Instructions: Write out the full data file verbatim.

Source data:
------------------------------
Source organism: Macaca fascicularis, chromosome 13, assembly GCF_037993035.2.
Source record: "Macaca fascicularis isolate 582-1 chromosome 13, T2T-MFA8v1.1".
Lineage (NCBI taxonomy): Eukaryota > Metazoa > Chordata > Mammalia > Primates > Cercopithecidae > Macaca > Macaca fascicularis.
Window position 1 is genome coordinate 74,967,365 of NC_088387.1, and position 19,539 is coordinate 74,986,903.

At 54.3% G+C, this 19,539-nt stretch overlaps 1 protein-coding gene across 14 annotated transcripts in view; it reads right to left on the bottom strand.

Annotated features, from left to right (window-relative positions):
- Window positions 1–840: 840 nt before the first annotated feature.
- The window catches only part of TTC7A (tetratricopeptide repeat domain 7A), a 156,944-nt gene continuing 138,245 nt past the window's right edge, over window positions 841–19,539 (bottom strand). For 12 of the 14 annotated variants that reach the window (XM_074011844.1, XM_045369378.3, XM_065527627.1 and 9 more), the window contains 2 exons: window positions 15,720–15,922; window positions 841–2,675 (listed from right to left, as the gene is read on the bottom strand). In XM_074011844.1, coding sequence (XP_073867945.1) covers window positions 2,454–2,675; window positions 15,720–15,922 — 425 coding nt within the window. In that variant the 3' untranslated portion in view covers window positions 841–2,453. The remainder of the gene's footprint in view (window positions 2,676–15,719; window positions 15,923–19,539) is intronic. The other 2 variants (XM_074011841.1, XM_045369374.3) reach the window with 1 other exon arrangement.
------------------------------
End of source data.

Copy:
Source organism: Macaca fascicularis, chromosome 13, assembly GCF_037993035.2.
Source record: "Macaca fascicularis isolate 582-1 chromosome 13, T2T-MFA8v1.1".
Lineage (NCBI taxonomy): Eukaryota > Metazoa > Chordata > Mammalia > Primates > Cercopithecidae > Macaca > Macaca fascicularis.
Window position 1 is genome coordinate 74,967,365 of NC_088387.1, and position 19,539 is coordinate 74,986,903.

At 54.3% G+C, this 19,539-nt stretch overlaps 1 protein-coding gene across 14 annotated transcripts in view; it reads right to left on the bottom strand.

Annotated features, from left to right (window-relative positions):
- Window positions 1–840: 840 nt before the first annotated feature.
- The window catches only part of TTC7A (tetratricopeptide repeat domain 7A), a 156,944-nt gene continuing 138,245 nt past the window's right edge, over window positions 841–19,539 (bottom strand). For 12 of the 14 annotated variants that reach the window (XM_074011844.1, XM_045369378.3, XM_065527627.1 and 9 more), the window contains 2 exons: window positions 15,720–15,922; window positions 841–2,675 (listed from right to left, as the gene is read on the bottom strand). In XM_074011844.1, coding sequence (XP_073867945.1) covers window positions 2,454–2,675; window positions 15,720–15,922 — 425 coding nt within the window. In that variant the 3' untranslated portion in view covers window positions 841–2,453. The remainder of the gene's footprint in view (window positions 2,676–15,719; window positions 15,923–19,539) is intronic. The other 2 variants (XM_074011841.1, XM_045369374.3) reach the window with 1 other exon arrangement.